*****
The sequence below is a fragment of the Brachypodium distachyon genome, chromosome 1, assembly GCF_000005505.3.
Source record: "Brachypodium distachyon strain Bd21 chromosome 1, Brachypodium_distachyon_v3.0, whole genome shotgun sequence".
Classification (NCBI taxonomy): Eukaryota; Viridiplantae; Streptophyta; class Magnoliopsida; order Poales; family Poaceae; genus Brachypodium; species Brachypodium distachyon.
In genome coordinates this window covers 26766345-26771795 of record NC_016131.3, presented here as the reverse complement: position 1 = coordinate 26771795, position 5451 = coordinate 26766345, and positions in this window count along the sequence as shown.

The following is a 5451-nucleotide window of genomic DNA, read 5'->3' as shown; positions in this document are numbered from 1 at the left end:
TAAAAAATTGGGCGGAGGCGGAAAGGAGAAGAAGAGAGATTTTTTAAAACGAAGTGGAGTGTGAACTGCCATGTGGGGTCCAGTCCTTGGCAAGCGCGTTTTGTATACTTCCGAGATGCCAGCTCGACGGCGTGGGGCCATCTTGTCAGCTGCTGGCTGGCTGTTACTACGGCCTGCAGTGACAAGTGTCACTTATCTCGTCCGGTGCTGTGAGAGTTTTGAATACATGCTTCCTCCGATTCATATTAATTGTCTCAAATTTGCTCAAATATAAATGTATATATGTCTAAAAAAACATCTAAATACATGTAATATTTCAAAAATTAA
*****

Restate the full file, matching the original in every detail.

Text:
The sequence below is a fragment of the Brachypodium distachyon genome, chromosome 1, assembly GCF_000005505.3.
Source record: "Brachypodium distachyon strain Bd21 chromosome 1, Brachypodium_distachyon_v3.0, whole genome shotgun sequence".
Classification (NCBI taxonomy): Eukaryota; Viridiplantae; Streptophyta; class Magnoliopsida; order Poales; family Poaceae; genus Brachypodium; species Brachypodium distachyon.
In genome coordinates this window covers 26766345-26771795 of record NC_016131.3, presented here as the reverse complement: position 1 = coordinate 26771795, position 5451 = coordinate 26766345, and positions in this window count along the sequence as shown.

The following is a 5451-nucleotide window of genomic DNA, read 5'->3' as shown; positions in this document are numbered from 1 at the left end:
TAAAAAATTGGGCGGAGGCGGAAAGGAGAAGAAGAGAGATTTTTTAAAACGAAGTGGAGTGTGAACTGCCATGTGGGGTCCAGTCCTTGGCAAGCGCGTTTTGTATACTTCCGAGATGCCAGCTCGACGGCGTGGGGCCATCTTGTCAGCTGCTGGCTGGCTGTTACTACGGCCTGCAGTGACAAGTGTCACTTATCTCGTCCGGTGCTGTGAGAGTTTTGAATACATGCTTCCTCCGATTCATATTAATTGTCTCAAATTTGCTCAAATATAAATGTATATATGTCTAAAAAAACATCTAAATACATGTAATATTTCAAAAATTAA